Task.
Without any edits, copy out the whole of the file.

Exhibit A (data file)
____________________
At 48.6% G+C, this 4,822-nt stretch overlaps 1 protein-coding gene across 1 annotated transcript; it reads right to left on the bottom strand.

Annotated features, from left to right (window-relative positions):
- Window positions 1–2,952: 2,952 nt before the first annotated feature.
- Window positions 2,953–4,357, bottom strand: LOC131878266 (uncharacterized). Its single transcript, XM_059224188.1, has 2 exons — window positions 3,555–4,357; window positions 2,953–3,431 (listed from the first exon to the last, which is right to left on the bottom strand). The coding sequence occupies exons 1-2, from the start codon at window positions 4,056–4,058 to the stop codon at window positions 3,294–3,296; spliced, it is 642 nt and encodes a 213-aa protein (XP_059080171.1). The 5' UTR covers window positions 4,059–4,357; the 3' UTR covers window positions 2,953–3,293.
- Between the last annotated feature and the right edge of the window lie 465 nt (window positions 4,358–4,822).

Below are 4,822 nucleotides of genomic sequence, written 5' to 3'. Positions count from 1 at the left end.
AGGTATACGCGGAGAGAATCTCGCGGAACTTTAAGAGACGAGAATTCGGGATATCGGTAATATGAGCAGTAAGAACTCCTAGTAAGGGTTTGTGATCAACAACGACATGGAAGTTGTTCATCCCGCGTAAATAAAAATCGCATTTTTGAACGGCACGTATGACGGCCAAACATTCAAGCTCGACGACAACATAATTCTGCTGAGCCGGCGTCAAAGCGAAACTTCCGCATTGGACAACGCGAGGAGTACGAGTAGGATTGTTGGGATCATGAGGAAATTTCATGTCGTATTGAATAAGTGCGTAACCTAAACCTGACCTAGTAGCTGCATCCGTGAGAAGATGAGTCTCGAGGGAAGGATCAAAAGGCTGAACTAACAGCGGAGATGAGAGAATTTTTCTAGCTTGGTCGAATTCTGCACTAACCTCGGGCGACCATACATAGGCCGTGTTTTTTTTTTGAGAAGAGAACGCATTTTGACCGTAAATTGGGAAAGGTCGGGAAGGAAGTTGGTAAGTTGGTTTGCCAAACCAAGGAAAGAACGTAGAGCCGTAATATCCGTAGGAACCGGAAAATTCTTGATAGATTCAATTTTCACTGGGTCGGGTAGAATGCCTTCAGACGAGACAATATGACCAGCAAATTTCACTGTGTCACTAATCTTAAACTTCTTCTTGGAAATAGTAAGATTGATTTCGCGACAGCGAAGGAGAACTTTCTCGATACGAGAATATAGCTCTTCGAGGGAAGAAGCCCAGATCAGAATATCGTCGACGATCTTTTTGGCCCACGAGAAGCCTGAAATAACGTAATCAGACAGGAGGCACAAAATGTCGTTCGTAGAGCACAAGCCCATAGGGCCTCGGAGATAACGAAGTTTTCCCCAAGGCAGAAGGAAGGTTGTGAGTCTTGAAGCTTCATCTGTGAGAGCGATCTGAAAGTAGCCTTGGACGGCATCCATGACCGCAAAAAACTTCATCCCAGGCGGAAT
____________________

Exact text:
At 48.6% G+C, this 4,822-nt stretch overlaps 1 protein-coding gene across 1 annotated transcript; it reads right to left on the bottom strand.

Annotated features, from left to right (window-relative positions):
- Window positions 1–2,952: 2,952 nt before the first annotated feature.
- Window positions 2,953–4,357, bottom strand: LOC131878266 (uncharacterized). Its single transcript, XM_059224188.1, has 2 exons — window positions 3,555–4,357; window positions 2,953–3,431 (listed from the first exon to the last, which is right to left on the bottom strand). The coding sequence occupies exons 1-2, from the start codon at window positions 4,056–4,058 to the stop codon at window positions 3,294–3,296; spliced, it is 642 nt and encodes a 213-aa protein (XP_059080171.1). The 5' UTR covers window positions 4,059–4,357; the 3' UTR covers window positions 2,953–3,293.
- Between the last annotated feature and the right edge of the window lie 465 nt (window positions 4,358–4,822).

Below are 4,822 nucleotides of genomic sequence, written 5' to 3'. Positions count from 1 at the left end.
AGGTATACGCGGAGAGAATCTCGCGGAACTTTAAGAGACGAGAATTCGGGATATCGGTAATATGAGCAGTAAGAACTCCTAGTAAGGGTTTGTGATCAACAACGACATGGAAGTTGTTCATCCCGCGTAAATAAAAATCGCATTTTTGAACGGCACGTATGACGGCCAAACATTCAAGCTCGACGACAACATAATTCTGCTGAGCCGGCGTCAAAGCGAAACTTCCGCATTGGACAACGCGAGGAGTACGAGTAGGATTGTTGGGATCATGAGGAAATTTCATGTCGTATTGAATAAGTGCGTAACCTAAACCTGACCTAGTAGCTGCATCCGTGAGAAGATGAGTCTCGAGGGAAGGATCAAAAGGCTGAACTAACAGCGGAGATGAGAGAATTTTTCTAGCTTGGTCGAATTCTGCACTAACCTCGGGCGACCATACATAGGCCGTGTTTTTTTTTTGAGAAGAGAACGCATTTTGACCGTAAATTGGGAAAGGTCGGGAAGGAAGTTGGTAAGTTGGTTTGCCAAACCAAGGAAAGAACGTAGAGCCGTAATATCCGTAGGAACCGGAAAATTCTTGATAGATTCAATTTTCACTGGGTCGGGTAGAATGCCTTCAGACGAGACAATATGACCAGCAAATTTCACTGTGTCACTAATCTTAAACTTCTTCTTGGAAATAGTAAGATTGATTTCGCGACAGCGAAGGAGAACTTTCTCGATACGAGAATATAGCTCTTCGAGGGAAGAAGCCCAGATCAGAATATCGTCGACGATCTTTTTGGCCCACGAGAAGCCTGAAATAACGTAATCAGACAGGAGGCACAAAATGTCGTTCGTAGAGCACAAGCCCATAGGGCCTCGGAGATAACGAAGTTTTCCCCAAGGCAGAAGGAAGGTTGTGAGTCTTGAAGCTTCATCTGTGAGAGCGATCTGAAAGTAGCCTTGGACGGCATCCATGACCGCAAAAAACTTCATCCCAGGCGGAAT